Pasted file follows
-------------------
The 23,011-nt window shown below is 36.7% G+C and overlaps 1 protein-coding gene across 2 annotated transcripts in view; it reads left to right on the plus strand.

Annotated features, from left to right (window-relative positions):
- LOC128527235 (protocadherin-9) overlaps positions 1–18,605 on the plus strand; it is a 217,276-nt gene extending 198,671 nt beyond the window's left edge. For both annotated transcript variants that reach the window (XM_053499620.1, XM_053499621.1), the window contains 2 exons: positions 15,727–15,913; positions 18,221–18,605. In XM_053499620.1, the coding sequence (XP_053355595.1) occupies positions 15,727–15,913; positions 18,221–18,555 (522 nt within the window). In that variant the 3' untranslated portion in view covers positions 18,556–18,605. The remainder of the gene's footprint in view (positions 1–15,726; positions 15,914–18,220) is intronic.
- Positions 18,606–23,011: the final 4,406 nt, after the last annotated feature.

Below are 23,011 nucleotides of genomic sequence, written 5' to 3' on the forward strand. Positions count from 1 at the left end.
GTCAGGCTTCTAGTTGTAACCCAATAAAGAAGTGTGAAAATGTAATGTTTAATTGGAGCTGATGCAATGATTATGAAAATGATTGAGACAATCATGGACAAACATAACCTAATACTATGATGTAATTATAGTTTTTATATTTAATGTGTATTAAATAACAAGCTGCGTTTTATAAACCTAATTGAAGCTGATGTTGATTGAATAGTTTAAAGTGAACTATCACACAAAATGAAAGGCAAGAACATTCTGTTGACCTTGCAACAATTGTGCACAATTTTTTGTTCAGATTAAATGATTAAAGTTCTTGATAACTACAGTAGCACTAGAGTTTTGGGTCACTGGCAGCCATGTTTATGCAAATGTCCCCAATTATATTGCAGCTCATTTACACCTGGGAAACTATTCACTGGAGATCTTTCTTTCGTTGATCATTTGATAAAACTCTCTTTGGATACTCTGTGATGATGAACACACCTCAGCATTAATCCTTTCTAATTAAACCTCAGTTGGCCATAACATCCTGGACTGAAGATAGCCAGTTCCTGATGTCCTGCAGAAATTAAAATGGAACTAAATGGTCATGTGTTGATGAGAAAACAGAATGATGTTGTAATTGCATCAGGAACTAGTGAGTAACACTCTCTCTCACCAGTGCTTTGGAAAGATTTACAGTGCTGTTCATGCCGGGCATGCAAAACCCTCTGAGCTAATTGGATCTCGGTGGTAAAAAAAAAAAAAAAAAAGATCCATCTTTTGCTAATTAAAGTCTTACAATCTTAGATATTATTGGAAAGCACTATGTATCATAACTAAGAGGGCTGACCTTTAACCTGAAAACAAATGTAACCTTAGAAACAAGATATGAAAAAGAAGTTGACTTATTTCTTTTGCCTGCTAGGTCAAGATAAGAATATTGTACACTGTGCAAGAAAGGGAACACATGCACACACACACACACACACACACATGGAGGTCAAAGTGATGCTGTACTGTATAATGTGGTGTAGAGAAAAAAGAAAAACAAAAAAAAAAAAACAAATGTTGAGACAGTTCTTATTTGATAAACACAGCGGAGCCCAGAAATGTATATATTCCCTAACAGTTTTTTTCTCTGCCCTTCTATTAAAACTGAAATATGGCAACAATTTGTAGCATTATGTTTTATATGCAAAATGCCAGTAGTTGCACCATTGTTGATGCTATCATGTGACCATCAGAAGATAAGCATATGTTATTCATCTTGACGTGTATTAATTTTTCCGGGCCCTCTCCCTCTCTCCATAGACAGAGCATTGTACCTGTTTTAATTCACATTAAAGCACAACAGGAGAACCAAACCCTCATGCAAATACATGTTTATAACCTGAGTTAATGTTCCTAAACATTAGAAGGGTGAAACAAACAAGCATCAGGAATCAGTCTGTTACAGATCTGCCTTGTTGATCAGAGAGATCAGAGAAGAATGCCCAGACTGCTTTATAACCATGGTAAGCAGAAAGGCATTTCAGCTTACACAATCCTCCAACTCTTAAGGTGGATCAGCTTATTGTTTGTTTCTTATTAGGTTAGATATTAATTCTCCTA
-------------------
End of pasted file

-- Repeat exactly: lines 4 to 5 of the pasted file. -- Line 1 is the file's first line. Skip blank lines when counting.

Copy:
- Positions 18,606–23,011: the final 4,406 nt, after the last annotated feature.

Below are 23,011 nucleotides of genomic sequence, written 5' to 3' on the forward strand. Positions count from 1 at the left end.